Increasing Client base by Pushing Credit Terms

It’s a roller-coaster of a business world out there. The stock market goes up and down by the hour, unemployment stays stagnantly high, and you’re a small business just trying to stay-a-float and maybe even increase your customer base. There’s the old adage, “You need money, to make money” and while that’s true in a sense, good money management can help you make money, even when you don’t have a lot of money to spend.

Every day it seems this company or that company is raising money from Venture Capitalist and anyone else willing to loan them a buck. What would you do with $30 million if you had just received it from a VC? Obviously you would reinvest it in proven ROI mechanisms. Or maybe even test new ROI methods. Either way, the basic fact is that while start-ups and the like need money to increase customer bases, not all small businesses are able to raise that capital. So that begs the question, “How do I increase customer base with limited funds?” The answer is simple and yet often over looked: by pushing credit terms.

Here’s an example:

Little Johnny is starting his lemonade stand and it’ll last for 6 weeks. All else equal, he knows that if he spends $5 at Staples on posters and flyers, that he’ll be able to get 2  new customers. Each customer will pay $5 for lemonade (Premium Organic Lemonade). Thus it would look something like this:

Week 1 Week 2 Week 3 Week 4 Week 5 Week 6 Week 7 Week 8
costs 5 5 5 5 5 5
customer 2 2 2 2 2 2
revenue 10 10 10 10 10 10
payment 5 5 5 5 5 5
profit 5 5 5 5 5 5
total customers 2 4 6 8 10 12
Week 1 Week 2 Week 3 Week 4 Week 5 Week 6 Week 7 Week 8
costs 5 10 20 35 60 100
customer 2 4 8 14 24 40
revenue 10 20 40 70 120 200
Payment 5 10 20 35 60 100
profit 10 20 35 60 100 165 -60 -100
total customers 2 6 14 28 52 92

The first table shows the example if Johnny were to pay staples immediately every time he bought the posters and flyers. He takes his $5, buys the supplies, makes $10, then pays $5 of that to staples creating a profit of $5 to reinvest for the next week. This cycle continues for 6 weeks, until at the end of 6 weeks, Johnny’s Lemonade stand has produced $5 dollars of profit and a grand total of 12 customers to come back next summer.

The second table shows what if would look like if Johnny were to push the credit terms with Staples to 2 weeks. Therefore, the first week, Johnny spends his $5, makes $10, but pays nothing to staples. He has the same amount of customers this week as he did in the first table, however, this time he has $10 to reinvest instead of $5. Taking this out further, we can see that by pushing the credit terms for his “marketing supplies”, Johnny has effectively gained an additional 70 customers, while still only using his initial investment of $5.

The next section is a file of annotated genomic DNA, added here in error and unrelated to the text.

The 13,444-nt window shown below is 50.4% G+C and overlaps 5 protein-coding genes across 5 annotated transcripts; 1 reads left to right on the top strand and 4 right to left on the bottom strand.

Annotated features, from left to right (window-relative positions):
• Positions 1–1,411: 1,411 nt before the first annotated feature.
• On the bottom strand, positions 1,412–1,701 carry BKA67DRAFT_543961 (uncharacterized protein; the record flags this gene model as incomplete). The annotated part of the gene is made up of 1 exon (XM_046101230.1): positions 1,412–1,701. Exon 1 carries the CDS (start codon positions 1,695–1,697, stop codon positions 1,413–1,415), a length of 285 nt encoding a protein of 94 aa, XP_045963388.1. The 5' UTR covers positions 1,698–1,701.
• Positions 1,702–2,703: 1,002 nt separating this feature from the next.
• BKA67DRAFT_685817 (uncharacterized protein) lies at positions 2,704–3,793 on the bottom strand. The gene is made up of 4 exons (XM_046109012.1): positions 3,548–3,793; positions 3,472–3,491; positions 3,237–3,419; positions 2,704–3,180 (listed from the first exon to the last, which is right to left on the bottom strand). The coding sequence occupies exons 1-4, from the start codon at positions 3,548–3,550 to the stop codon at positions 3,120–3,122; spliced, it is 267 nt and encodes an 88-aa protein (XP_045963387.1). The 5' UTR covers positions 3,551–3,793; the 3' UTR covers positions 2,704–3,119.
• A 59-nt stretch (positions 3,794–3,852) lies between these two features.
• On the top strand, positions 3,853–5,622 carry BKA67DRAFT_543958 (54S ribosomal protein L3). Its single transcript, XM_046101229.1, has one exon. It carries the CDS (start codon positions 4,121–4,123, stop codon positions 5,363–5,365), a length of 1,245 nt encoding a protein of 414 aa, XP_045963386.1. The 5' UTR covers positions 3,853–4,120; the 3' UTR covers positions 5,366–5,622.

While both tables end the 6 week period with a net profit of $5, the key here is that this is for new customer generation. If Johnny has 10% of new customers over that six week period return again, then he’s made a profit of $40 more by pushing the credit terms with staples.

As small businesses, every penny counts. Whether that’s hiring new staff or investing in marketing tools that will generate a return, by successfully managing money and pushing credit terms, any business can turn a small investment in to a rewarding one.

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2 Comments to “Increasing Client base by Pushing Credit Terms”

  1. David says:

    Great post, Sean. I only have 1 question – doesn’t this method involve a fair amount of risk? In essence, you’re spending money you don’t really have, so you should be sure to save SOME money (and not re-invest it all) so you’ll at least be able to pay the bills if new clients don’t come through.

    • Sean says:

      This is for more ROI proven methods, such as Pay-Per-Click for web apps… a big thing to take away from this post wasn’t how to manage “all” your money, but how to effectively manage money you’ve dedicated toward specific areas (such as marketing). Keep the questions coming!

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